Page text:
Problems in the APA Code of Ethics

Assignment – Article Review – Ethics & Laws in Psychotherapy: Recently, there has emerged concern about the cultural competence/responsiveness of the APA ethics code. This concern has emerged in the research literature. Please find one peer-reviewed article that discusses the various aspects of this emerging issue. Specifically, find and review an article that discusses the APA ethics code’s adherence to cultural competency or the lack there of.  Please write a 1-3 page summary of the salient themes of the article.

Article Review of William O’Donohue’s article:
Oppression, Privilege, Bias, Prejudice, and Stereotyping: Problems in the APA Code of Ethics

Concerns about the APA Ethics Code’s cultural competence and responsiveness have been raised in the research literature for some time. To gain a better understanding of some of the issues, in this paper the article “Oppression, Privilege, Bias, Prejudice, and Stereotyping: Problems in the APA Code of Ethics” by psychologist O’Donohue (2016) is reviewed. According to O’Donohue, one of the major problems is the phrase “age, gender, gender identity, race, ethnic origin, culture, national origin, religion, sexual orientation, disability, language, or socioeconomic status,” (p.527) in the current version of the Ethics Code. It causes a number of problems in a variety of areas, such as whether a psychologist can acquire scientific or professional knowledge or competence in relation to all of these 12 categories is a source of debate.

Who is morally to blame if a psychologist’s suggested actions, as prescribed by the Ethical Code, are not possible to carry out? Is it the psychologist, the Ethical Code, or the authors of the Code themselves? This is essentially one of the issues raised by O’Donohue when he claims that assigning moral responsibility for actions over which individuals have no control is useless. Or, as Griffin (1992, as cited in O’Donohue, 2016) so eloquently stated, “Moral norms regulate human action; a norm that ignores the limited nature of human agents is not an “ideal” norm, but no norm at all” (p. 105). This means that moral standards must be shaped to accommodate the limitations imposed by the psychologist’s competence, defined by Knapp et al. (2013, as cited in O’Donohue, 2016) as the capacity to act in accordance with professional standards and divided into three components by Pope and Brown (1996, as cited in O’Donohue, 2016)): knowledge, emotional competence, and technical skills.

A critical question raised by O’Donohue (2016) is whether psychologists can possess these three levels of competence in all 12 domains, for example, as outlined in Ethical Standard 2.01(b) of the Ethics Code, concerning Boundaries of Competence, which states:

Where scientific or professional knowledge in the discipline of psychology establishes that an understanding of factors associated with age, gender, gender identity, race, ethnicity, culture, national origin, religion, sexual orientation, disability, language, or socioeconomic status is essential for effective implementation of their services or research, psychologists have or obtain the training, experience, consultation, or supervision necessary to ensure the competence of their services. (APA, 2017, p. 5)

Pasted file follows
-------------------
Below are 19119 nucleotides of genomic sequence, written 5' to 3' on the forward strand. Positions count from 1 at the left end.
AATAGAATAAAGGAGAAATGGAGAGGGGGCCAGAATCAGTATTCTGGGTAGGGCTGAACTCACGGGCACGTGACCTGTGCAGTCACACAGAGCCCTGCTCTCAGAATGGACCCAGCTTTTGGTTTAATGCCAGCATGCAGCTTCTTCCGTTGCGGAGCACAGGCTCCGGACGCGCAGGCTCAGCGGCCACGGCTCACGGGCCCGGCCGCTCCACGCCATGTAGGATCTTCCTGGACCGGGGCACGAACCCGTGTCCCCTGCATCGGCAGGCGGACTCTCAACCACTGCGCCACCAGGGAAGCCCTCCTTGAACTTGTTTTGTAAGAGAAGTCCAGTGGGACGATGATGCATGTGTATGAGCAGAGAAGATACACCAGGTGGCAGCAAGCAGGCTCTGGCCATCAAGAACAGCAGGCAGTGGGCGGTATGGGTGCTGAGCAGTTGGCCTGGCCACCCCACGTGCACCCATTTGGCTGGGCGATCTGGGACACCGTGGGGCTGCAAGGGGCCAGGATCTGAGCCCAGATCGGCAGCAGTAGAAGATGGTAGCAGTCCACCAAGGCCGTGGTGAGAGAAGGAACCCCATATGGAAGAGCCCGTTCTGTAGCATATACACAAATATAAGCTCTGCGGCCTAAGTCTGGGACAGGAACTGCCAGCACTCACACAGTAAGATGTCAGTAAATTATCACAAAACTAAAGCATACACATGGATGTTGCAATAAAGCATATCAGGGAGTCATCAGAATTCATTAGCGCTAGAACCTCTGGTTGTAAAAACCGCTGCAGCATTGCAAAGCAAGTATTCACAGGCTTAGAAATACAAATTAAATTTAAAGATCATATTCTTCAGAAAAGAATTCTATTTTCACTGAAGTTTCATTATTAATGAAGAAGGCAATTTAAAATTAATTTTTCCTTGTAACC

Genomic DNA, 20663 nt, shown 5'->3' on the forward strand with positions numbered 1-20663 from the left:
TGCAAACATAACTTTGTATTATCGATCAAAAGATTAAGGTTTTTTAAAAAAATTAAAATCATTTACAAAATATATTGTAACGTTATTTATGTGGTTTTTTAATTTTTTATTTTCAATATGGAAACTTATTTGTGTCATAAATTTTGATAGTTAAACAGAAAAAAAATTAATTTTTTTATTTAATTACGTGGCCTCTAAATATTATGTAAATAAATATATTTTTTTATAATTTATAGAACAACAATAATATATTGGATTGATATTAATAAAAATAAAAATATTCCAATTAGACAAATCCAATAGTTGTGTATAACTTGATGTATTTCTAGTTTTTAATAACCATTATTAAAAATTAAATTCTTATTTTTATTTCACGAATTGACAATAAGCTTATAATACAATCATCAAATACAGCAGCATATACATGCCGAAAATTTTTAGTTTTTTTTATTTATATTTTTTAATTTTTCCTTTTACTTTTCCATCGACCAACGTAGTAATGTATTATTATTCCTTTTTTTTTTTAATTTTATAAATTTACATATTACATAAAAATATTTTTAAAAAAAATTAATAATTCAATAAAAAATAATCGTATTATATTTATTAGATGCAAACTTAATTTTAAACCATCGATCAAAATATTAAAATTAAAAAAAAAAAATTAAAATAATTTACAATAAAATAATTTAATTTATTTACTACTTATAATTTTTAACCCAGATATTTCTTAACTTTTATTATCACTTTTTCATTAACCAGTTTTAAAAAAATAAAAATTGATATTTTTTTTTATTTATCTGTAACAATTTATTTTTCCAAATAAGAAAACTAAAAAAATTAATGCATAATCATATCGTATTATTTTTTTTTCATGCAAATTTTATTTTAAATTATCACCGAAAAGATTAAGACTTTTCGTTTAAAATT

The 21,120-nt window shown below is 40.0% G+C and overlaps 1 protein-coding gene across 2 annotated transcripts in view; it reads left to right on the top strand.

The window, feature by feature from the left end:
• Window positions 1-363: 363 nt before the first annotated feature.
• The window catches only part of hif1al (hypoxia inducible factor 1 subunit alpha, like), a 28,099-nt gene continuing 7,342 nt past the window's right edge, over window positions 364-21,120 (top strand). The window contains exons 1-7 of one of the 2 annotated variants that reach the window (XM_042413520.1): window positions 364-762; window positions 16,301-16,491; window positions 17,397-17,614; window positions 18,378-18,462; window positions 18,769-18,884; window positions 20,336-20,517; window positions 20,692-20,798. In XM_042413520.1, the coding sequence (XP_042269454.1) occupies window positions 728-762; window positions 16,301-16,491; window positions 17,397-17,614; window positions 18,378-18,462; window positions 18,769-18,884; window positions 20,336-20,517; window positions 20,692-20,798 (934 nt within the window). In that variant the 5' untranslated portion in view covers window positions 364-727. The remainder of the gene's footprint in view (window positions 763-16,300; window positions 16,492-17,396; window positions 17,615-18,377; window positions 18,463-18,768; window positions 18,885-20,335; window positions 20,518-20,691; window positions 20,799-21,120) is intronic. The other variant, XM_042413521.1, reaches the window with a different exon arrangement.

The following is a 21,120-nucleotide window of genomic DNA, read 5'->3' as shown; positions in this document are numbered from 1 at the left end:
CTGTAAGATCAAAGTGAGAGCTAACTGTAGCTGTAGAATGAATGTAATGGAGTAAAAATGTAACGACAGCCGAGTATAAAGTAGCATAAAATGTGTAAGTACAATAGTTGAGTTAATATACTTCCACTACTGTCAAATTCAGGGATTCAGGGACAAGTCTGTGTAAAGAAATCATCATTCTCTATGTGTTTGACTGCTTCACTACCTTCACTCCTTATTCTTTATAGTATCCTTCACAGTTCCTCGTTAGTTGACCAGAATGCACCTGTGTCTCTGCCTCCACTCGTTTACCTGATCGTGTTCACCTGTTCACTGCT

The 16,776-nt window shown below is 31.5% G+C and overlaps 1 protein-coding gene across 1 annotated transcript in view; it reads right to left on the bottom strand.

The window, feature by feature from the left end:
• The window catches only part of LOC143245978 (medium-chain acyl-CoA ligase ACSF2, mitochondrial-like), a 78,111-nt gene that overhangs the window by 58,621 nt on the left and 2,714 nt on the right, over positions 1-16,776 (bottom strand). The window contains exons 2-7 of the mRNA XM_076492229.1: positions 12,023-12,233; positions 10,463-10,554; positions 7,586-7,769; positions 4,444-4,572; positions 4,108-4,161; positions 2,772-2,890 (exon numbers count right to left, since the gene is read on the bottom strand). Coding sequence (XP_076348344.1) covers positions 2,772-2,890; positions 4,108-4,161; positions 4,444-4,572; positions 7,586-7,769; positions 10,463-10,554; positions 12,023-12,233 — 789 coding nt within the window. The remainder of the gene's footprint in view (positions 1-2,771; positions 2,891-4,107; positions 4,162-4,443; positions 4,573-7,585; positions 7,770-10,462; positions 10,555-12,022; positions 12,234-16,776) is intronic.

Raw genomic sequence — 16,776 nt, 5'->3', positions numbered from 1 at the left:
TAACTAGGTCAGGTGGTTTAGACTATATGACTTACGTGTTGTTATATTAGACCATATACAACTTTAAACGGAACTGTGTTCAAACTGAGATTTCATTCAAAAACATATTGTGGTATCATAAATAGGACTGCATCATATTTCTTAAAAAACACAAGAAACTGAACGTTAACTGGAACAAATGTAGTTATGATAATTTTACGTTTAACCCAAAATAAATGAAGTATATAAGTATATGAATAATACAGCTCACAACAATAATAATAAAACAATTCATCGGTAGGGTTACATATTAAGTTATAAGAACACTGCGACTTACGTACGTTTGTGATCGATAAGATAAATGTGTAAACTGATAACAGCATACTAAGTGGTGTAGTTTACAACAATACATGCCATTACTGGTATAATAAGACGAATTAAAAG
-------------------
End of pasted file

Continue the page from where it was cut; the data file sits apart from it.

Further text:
According to O’Donohue, knowing all relevant “scientific or professional knowledge” about each of the 12 categories may be “beyond anyone’s cognitive abilities” (p. 536). In the spirit of Dr Martin Luther King’s statement, “I have a dream that my four little children will one day live in a nation where they will not be judged by the color of their skin but by the content of their character,” (p. 541) O’Donohue suggests that it may be better to abandon categorizing people according to the 12 dimensions listed above, as these may be what divides us rather than what unites us. Instead, O’Donohue proposes that the Ethical Code be revised to include more general restrictions against prejudice, bias, and stereotyping. O’Donohue makes the following suggestion:

Some individuals experience or will have experienced prejudice and discrimination due to one or more of their characteristics. This kind of experience is one source that can contribute to individual differences. Psychologists have an ethical obligation to recognize when this is the case and both insure that their behavior is not prejudicial and not discriminatory as well as incorporate these individual differences into their professional behavior through appropriate assessment, treatment planning, teaching and consultation. (p. 543)

To further promote unity and understanding, O’Donohue discusses whether the Ethical Code should consider whether there are any critical skills that can assist in dealing with a wide variety of group differences, such as a greater emphasis on cultural sensitivity and the ability to empathize with diverse individuals. Finally, O’Donohue argues that psychologists should engage in self-exploration in order to increase their awareness of how to respond ethically to individuals or groups who have or are experiencing oppression, privilege, bias, prejudice, and stereotyping. Overall, I believe that increased cultural sensitivity, empathy, and self-exploration are all necessary skills for establishing rapport with members of any group that may be described as distinct from mine, as well as becoming aware of and understanding how to resolve potential misunderstandings and conflicts that may arise as a result of too many differences between me and a client.


American Psychological Association. (2017). Ethical principles of psychologists and code of conduct (2002, amended effective June 1, 2010, and January 1, 2017).

O’Donohue, W. (2016). Oppression, Privilege, Bias, Prejudice, and Stereotyping: Problems in the APA Code of Ethics. Ethics & Behavior, 26(7), 527–544.

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